Foster Sayers: The Making Of An American Hero

Foster Sayers: The Making Of An American Hero

Say the name Foster Sayers around Central Pennsylvania and most people will probably reference the lake encompassed by Bald Eagle State Park, even though they don’t know exactly why the names are connected.


Sayers was just a country kid from Centre County, Pennsylvania. Some called him a bit of a roustabout…a ruffian…nobody special. Feeling a bit aimless he volunteered for the US Army in the middle of WWII.   Nothing in his training or service made him stand out as anything special.  Just another kid taking part in the most destructive war in history. One which would eventually leave 60 million dead.


He was assigned to Company L, 357th Infantry, 90th Infantry Division.  The 90th were known as the Tough Hombres, but in battle were anything but.  Poor leadership plagued the outfit leading Gen. George S. Patton to famously quip to reporters ‘The Division is bad”.    Into this notoriously underperforming came Private First Class Foster Sayers.


Then, in November of 1944 with his company engaged in fierce fighting near Thionville, France, Foster Sayers moved forward on his own initiative to engage two German machine gun emplacements thus drawing their fire so the rest of his company could move across an open field and outflank the enemy position. While his mates wiped out the Nazi defenders, Sayers was hit multiple times and died that day from his wounds.

From his citation:

He displayed conspicuous gallantry above and beyond the call of duty in combat on 12 November 1944, near Thionville, France. During an attack on strong hostile forces entrenched on a hill he fearlessly ran up the steep approach toward his objective and set up his machinegun 20 yards from the enemy. Realizing it would be necessary to attract full attention of the dug-in Germans while his company crossed an open area and flanked the enemy, he picked up his gun, charged through withering machinegun and rifle fire to the very edge of the emplacement, and there killed 12 German soldiers with devastating close-range fire. He took up a position behind a log and engaged the hostile infantry from the flank in an heroic attempt to distract their attention while his comrades attained their objective at the crest of the hill. He was killed by the very heavy concentration of return fire; but his fearless assault enabled his company to sweep the hill with minimum of casualties, killing or capturing every enemy soldier on it. Pfc. Sayers’ indomitable fighting spirit, aggressiveness, and supreme devotion to duty live on as an example of the highest traditions of the military service.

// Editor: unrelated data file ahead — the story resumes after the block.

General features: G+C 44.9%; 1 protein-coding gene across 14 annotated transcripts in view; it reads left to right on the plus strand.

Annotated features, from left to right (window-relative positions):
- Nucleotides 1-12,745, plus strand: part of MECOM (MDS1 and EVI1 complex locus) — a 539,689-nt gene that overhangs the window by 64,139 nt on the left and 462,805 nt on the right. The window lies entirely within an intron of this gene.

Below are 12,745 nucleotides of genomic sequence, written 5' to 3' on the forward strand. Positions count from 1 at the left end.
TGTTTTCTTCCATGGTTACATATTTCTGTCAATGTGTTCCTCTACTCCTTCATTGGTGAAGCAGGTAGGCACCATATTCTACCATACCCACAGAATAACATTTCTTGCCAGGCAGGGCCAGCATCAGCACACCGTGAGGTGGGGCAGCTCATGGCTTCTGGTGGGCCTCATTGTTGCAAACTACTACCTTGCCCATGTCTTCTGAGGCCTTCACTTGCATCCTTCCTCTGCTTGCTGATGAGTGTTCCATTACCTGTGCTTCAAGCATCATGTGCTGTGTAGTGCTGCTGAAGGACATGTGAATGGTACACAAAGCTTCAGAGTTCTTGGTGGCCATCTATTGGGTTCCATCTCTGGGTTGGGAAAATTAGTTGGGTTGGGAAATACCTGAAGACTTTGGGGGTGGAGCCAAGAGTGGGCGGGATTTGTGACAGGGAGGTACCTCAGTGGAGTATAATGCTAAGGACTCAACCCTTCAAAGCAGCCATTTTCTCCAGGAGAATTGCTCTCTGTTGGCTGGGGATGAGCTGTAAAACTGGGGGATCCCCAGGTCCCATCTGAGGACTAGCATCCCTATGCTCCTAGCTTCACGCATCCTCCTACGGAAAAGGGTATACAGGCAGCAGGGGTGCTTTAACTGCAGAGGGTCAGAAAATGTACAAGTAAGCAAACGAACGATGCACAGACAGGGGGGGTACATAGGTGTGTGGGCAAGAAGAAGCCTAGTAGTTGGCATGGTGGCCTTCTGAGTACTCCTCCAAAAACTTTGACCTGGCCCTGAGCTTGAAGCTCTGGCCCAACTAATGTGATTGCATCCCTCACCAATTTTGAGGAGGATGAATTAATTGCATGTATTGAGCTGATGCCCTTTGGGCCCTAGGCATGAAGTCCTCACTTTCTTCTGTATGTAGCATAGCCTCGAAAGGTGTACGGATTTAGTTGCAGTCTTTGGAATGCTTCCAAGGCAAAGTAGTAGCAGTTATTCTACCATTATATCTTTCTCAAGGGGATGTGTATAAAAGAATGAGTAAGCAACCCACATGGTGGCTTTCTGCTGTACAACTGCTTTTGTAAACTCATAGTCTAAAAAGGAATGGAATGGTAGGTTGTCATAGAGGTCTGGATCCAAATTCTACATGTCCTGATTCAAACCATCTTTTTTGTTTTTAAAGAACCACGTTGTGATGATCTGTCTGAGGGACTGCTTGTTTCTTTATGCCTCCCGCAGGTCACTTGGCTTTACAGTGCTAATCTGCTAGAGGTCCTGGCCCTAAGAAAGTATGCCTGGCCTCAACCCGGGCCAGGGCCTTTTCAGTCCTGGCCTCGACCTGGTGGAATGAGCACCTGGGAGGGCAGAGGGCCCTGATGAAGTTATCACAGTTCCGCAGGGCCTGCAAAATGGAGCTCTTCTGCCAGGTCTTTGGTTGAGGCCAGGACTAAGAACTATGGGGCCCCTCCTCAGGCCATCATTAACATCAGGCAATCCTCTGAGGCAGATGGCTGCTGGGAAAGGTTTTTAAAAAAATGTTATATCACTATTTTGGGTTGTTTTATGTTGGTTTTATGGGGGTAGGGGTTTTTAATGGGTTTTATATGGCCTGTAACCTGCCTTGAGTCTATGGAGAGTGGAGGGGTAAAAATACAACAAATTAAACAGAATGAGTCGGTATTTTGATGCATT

For his actions that day Foster Sayers was posthumously awarded our nation’s highest honor, the Congressional Medal Of Honor  He was just 20 years old.

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